Some of this book, such as the description of the pinup contest and an obvious double entendre or two, is rather childish, but the book does give a different and quite positive perspective on Cook, though rejected by his enemies like Skelton or Peary.
p. 56: A very complete library is on board. It is a library, like the men, of various tongues, and descriptive of a great variety of subjects. Each department has its technical bibliography. The Commandant and the writer have a general collection of all the Antarctic narratives in all tongues. The Captain has a heap of charts and books on navigation; Lieutenant Danco has everything pertaining to terrestrial magnetism. The general scientific library is indeed a cosmopolitan collection. It contains books in French, English, German, Polish, Norwegian, and Rumanian print. In addition to serious literature, we have other books and magazines of lighter character. But these float about, from the laboratory to the cabin, and then to the forecastle, always in the hands of those whose spirits need elevating. Weeklies with unusually good pictures, such as half tones of beautiful women, theatric or opera scenes are reserved and served after dinner as a kind of entertainment.
p. 69: Returning to our present voyage and to the less sentimental, and less brutal, but I fear less religious modern times, the Belgica has not only no one to fill the chaplain’s duties, but, so far as I know, only one Bible (which is kept under cover) and no prayer book. Religion is apparently not one of our missions. But then I must hasten to add that on expeditions of this kind land pilots are more necessary than “sky pilots”.
p. 231-32: Racovitza reminds us daily that he will write a book describing life in the “Ladyless south,” and we have all agreed to contribute articles to a forthcoming paper in which we shall advertise our wants. This paper will take the generic name given us by the naturalist, “The Pack Loafers’ World.” In the forecastle the men are less sentimental and less inclined to poetry.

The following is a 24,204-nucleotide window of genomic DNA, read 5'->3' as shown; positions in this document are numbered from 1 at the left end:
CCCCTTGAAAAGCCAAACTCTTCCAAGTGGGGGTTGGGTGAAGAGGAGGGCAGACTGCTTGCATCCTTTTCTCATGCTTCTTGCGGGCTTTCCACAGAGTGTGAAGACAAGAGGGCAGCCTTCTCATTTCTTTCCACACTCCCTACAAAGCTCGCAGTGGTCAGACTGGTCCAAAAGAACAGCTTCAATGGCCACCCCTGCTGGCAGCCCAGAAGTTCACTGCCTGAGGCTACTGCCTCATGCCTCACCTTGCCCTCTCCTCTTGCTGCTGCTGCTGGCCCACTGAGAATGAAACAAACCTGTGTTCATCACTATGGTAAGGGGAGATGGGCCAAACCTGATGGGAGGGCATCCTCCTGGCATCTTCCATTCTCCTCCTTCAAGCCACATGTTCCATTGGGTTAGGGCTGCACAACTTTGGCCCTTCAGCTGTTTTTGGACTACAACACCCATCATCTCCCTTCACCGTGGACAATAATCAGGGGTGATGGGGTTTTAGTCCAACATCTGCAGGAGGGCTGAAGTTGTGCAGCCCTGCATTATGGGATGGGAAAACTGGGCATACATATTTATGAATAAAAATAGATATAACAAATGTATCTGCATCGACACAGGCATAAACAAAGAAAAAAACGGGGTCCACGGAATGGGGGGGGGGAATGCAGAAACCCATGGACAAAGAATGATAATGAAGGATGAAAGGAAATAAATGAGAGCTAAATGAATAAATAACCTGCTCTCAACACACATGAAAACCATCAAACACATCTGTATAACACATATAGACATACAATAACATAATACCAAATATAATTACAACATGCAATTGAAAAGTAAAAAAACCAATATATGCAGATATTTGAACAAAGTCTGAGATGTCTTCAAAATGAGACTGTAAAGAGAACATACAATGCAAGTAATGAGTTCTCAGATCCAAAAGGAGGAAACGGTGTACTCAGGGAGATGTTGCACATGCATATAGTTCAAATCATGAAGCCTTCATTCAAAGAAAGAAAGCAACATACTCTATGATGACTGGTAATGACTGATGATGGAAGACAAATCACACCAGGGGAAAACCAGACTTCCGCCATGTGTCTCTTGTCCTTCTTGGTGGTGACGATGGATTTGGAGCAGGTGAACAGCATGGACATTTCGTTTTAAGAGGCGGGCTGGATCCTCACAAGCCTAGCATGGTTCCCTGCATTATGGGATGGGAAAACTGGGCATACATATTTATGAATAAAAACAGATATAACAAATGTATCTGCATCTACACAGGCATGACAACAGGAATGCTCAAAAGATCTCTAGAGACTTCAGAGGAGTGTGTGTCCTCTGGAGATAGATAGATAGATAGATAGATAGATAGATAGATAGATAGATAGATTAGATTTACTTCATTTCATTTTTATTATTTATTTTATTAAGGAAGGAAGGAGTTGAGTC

p. 250: That we might better mark the king’s [Leopold] birthday and remember it as a period of great rejoicing, and to arouse our sleeping regard for women we have instituted a ‘beauty contest…. The pick had been made from the illustrations of a Paris journal, illustrating women famous for graces of form and manner, and public notoriety. Nearly five hundred pictures were selected, representing all kinds of poses and dress and undress, and anatomical parts of women noted as types of beauty.” The official announcement is on p. 251-2: Grand Concourse of Beautiful Women, organized in the Cold Antarctic…contest in 4 parts (General Beauty, Excellence of Special parts, selection of most suitable to individual votes, and Part Four: “The umpires will decide which girl will be likely to be preferred by the various ‘Wandering Willies’ of the expedition.”
It is hoped that the elections will be honourable, but ‘all is fair in love and war,’ and in the ‘Ladyless South,’ swindling of all sorts is allowable providing it is in an honourable cause.